Finally, services provided out of country are not necessarily counted when we think about exports. And the way we measure what’s made here but sold elsewhere has not necessarily kept up with digital advancements. “The statistics on services are not complete,” Horton says. “I think most people recognize that there are gaps. So in that case, then, this would be one way of filling in the gap.”
Small companies are going global early
Because large firms are able to scale up and have more resources, people may assume that a company has to be a certain size to export or move into foreign markets. Not so, says Horton.
Her research shows that of all the Canadian high-tech firms in Asia, more than three-quarters are small- and medium-sized enterprises. “One always thinks that companies, especially small companies, when they expand internationally, they go to the U.S. first, and then they go elsewhere,” Horton says. “But the digital economy is different. Companies are going global from a very early stage. In some cases, when you’re thinking about what going global means, for some of these companies, sometimes it’s just a small office with a few people in another country. So it’s not as complex as if you’re a manufacturer obviously.”
Horton’s research is still ongoing in this area, but she says there are a few reasons why small tech firms are choosing Asia: They’re following their clients. And they can partner with local organizations in the host country. She initially thought there would be a large diaspora connection, too. “There is some of that,” she says, “but not as much as I thought there would be. But this is something that, when we do the interviews in China, we will find out more about.”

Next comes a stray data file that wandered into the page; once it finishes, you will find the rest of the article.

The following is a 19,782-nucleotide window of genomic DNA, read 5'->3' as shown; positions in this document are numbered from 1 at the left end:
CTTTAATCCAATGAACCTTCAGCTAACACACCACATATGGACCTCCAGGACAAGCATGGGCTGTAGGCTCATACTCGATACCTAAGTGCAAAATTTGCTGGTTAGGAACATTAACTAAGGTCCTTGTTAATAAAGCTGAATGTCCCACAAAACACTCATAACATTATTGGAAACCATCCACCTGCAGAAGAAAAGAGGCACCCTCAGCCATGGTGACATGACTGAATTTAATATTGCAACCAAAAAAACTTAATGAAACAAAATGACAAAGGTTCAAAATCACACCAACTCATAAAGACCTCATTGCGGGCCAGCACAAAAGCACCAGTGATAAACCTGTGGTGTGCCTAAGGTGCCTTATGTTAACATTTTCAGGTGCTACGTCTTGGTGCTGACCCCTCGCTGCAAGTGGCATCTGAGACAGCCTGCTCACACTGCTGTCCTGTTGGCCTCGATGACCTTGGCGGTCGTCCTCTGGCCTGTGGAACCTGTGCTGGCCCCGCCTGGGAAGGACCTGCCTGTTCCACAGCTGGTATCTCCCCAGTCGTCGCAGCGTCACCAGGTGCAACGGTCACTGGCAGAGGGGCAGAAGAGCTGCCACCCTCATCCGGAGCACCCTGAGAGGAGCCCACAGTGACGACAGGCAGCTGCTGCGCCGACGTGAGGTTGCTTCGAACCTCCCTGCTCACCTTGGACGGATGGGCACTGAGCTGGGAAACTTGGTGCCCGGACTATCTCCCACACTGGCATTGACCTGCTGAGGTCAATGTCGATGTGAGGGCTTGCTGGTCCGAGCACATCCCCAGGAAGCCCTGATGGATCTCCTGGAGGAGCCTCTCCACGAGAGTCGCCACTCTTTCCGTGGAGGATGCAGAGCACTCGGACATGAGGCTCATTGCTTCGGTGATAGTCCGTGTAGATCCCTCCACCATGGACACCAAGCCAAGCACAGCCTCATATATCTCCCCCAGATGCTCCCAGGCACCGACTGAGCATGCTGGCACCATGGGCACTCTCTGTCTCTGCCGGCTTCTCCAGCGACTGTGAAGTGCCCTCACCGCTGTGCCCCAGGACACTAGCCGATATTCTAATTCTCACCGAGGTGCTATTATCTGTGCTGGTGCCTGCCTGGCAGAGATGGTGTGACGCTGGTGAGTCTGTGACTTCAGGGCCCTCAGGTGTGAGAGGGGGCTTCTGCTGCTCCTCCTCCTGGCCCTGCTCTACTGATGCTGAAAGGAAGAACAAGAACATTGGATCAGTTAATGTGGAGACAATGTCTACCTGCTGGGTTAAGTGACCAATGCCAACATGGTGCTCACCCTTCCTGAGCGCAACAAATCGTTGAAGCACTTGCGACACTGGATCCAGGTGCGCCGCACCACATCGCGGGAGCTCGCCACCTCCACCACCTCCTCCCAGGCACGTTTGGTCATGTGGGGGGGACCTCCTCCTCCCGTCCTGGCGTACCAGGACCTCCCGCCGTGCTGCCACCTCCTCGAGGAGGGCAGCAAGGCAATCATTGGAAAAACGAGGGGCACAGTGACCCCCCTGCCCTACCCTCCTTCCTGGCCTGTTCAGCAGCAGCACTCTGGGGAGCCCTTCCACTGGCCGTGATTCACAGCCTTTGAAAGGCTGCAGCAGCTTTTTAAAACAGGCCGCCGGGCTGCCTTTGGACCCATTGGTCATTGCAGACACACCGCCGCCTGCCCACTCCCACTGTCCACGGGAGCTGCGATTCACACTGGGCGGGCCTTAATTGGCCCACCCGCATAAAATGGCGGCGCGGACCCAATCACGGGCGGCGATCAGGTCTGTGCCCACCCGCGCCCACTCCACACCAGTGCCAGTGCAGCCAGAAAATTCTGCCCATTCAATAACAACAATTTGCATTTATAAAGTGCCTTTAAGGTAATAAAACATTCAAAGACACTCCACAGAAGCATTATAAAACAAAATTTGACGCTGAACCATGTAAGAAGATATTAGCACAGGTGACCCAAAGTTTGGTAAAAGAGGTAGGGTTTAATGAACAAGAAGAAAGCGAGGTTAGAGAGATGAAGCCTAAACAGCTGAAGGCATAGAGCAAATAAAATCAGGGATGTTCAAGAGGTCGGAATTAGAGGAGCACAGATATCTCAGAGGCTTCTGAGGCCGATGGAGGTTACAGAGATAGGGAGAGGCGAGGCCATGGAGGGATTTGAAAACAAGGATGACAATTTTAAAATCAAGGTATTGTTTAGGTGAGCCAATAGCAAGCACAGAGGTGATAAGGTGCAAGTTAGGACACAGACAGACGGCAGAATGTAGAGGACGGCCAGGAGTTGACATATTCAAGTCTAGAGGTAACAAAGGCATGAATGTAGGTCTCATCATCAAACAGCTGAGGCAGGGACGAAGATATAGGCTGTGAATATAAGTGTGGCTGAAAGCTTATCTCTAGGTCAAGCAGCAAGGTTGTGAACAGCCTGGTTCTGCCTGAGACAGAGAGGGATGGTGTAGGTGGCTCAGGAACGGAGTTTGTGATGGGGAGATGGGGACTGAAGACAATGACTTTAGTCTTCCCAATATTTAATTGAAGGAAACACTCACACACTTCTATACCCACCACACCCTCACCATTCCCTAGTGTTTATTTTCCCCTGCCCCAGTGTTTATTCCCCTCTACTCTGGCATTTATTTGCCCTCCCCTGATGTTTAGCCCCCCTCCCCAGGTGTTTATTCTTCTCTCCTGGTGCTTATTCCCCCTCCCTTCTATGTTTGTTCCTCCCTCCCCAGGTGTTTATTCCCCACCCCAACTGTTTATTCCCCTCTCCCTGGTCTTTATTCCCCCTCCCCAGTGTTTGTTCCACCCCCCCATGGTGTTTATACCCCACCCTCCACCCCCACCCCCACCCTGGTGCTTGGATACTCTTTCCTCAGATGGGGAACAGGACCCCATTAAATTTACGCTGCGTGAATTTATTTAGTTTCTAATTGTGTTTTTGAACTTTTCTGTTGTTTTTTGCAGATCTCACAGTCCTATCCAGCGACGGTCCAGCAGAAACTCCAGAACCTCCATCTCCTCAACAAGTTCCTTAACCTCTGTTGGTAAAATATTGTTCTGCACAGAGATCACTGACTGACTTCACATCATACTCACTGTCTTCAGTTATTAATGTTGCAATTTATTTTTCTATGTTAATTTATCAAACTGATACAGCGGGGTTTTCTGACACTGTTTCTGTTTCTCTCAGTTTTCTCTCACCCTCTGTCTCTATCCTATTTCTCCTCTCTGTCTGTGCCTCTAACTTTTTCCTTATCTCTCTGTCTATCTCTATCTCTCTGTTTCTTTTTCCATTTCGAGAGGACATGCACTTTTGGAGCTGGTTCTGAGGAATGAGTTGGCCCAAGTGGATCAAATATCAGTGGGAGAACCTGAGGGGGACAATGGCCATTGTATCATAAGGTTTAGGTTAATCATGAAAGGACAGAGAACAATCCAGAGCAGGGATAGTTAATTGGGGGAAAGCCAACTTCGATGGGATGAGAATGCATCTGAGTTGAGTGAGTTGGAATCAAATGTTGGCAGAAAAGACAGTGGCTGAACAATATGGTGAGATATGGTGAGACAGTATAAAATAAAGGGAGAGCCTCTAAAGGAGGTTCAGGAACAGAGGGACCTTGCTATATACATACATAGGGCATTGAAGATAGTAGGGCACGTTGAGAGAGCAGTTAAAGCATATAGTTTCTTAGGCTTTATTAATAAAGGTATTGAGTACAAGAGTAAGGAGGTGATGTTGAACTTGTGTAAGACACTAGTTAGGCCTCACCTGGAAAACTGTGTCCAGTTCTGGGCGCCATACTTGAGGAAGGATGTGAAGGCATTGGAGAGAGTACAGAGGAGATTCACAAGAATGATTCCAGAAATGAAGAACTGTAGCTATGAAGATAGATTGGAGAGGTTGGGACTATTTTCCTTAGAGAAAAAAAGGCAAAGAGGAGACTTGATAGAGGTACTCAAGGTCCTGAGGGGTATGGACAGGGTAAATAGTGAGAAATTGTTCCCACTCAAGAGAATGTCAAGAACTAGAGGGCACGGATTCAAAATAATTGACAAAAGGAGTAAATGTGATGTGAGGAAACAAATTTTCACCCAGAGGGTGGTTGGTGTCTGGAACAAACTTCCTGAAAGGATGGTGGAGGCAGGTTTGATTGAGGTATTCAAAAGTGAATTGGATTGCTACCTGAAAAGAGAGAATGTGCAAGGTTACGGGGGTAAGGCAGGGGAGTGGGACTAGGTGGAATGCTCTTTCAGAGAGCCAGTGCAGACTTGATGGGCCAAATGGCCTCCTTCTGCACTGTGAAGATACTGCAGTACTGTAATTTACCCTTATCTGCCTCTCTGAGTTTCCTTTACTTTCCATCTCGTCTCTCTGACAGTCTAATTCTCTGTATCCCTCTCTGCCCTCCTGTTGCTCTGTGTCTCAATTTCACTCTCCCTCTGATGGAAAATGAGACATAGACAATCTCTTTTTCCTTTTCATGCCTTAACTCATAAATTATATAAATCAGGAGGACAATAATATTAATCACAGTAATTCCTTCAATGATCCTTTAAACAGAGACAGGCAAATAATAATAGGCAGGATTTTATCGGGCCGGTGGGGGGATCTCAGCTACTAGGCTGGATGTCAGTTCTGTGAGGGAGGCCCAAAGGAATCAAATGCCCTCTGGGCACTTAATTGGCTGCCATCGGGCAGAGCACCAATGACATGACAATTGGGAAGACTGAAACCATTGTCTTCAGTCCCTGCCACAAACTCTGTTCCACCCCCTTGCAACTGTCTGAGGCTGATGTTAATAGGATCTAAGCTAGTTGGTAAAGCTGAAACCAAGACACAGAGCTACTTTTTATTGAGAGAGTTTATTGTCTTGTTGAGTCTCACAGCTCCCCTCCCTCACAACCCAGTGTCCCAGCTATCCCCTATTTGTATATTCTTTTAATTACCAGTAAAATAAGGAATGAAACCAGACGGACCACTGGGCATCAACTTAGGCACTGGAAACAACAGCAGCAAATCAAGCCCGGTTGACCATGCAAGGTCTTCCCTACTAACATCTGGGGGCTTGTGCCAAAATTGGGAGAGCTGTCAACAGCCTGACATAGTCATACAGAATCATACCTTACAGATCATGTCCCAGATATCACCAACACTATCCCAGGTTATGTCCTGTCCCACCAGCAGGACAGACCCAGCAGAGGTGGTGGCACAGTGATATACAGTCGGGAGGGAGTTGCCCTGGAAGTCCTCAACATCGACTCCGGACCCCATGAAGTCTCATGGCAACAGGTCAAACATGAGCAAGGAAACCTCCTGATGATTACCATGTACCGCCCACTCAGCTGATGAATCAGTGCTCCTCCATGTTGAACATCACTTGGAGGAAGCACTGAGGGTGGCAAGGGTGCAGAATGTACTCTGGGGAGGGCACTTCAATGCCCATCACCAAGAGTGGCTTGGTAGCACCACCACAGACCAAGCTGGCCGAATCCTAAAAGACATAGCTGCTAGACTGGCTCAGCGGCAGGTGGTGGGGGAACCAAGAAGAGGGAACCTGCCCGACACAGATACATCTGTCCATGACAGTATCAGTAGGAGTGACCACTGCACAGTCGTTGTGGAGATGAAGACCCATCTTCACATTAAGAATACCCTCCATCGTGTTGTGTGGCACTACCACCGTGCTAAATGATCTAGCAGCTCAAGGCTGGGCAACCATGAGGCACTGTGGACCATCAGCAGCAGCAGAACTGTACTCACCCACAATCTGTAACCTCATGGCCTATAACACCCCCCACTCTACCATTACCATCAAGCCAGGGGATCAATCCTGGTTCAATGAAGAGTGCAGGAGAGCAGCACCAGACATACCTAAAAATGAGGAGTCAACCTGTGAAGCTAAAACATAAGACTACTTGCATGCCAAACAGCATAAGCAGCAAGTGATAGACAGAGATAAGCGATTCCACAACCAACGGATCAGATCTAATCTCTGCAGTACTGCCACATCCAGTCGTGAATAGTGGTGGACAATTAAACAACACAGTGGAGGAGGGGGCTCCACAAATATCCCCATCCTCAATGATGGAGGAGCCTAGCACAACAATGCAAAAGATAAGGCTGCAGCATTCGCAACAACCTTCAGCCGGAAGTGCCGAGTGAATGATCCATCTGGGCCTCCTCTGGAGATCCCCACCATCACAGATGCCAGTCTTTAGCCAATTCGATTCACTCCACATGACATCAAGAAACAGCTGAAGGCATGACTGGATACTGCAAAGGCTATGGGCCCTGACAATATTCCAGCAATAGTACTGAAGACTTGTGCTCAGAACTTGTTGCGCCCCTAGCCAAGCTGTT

New mapping tool can help guide decision-making
The Munk researchers have created an interactive map that documents Canada’s presence in Asia, both in business and in other sectors, such as education services.
Horton says she hopes businesses, job seekers, and governments will use the interactive map to help with decision-making.
Businesses looking to expand internationally could use the map to find out which other companies in their industry are already in certain markets, or to seek out potential partners or clients in target countries.
If you’re looking for a job, the map could tell you what Canadian companies are based where.
And Horton says that the information is important from a public policy perspective because it showcases Canadian firms. “It’s in our interests, it’s in Ontario’s interest, and it’s in Canada’s interest that companies scale up. The Canadian market is, for many companies, too small. So to get the scale up that they need, they need to go into international markets, and they need to see who else is out there and be inspired to do the same.”
Correction: An earlier version of this article stated that Ontario’s exports totalled more than $2 trillion in 2016. The figure is actually more than $205 billion.